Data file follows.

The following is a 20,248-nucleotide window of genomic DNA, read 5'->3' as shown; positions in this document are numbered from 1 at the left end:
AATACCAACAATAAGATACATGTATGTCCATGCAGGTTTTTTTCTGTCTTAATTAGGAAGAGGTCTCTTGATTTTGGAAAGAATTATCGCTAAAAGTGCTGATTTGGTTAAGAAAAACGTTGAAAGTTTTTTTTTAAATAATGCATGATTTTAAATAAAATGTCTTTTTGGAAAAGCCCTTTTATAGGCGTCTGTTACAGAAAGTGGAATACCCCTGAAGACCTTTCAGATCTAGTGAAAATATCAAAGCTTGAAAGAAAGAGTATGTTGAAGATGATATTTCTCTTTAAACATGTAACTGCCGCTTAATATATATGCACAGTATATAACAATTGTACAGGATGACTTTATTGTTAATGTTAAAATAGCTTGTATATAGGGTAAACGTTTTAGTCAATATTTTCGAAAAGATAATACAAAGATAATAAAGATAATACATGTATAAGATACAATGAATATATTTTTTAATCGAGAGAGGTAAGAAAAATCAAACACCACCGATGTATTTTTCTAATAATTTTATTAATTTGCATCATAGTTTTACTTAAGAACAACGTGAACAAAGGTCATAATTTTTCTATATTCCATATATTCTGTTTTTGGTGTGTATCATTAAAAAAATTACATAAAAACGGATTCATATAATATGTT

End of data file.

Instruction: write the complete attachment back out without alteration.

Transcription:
The following is a 20,248-nucleotide window of genomic DNA, read 5'->3' as shown; positions in this document are numbered from 1 at the left end:
AATACCAACAATAAGATACATGTATGTCCATGCAGGTTTTTTTCTGTCTTAATTAGGAAGAGGTCTCTTGATTTTGGAAAGAATTATCGCTAAAAGTGCTGATTTGGTTAAGAAAAACGTTGAAAGTTTTTTTTTAAATAATGCATGATTTTAAATAAAATGTCTTTTTGGAAAAGCCCTTTTATAGGCGTCTGTTACAGAAAGTGGAATACCCCTGAAGACCTTTCAGATCTAGTGAAAATATCAAAGCTTGAAAGAAAGAGTATGTTGAAGATGATATTTCTCTTTAAACATGTAACTGCCGCTTAATATATATGCACAGTATATAACAATTGTACAGGATGACTTTATTGTTAATGTTAAAATAGCTTGTATATAGGGTAAACGTTTTAGTCAATATTTTCGAAAAGATAATACAAAGATAATAAAGATAATACATGTATAAGATACAATGAATATATTTTTTAATCGAGAGAGGTAAGAAAAATCAAACACCACCGATGTATTTTTCTAATAATTTTATTAATTTGCATCATAGTTTTACTTAAGAACAACGTGAACAAAGGTCATAATTTTTCTATATTCCATATATTCTGTTTTTGGTGTGTATCATTAAAAAAATTACATAAAAACGGATTCATATAATATGTT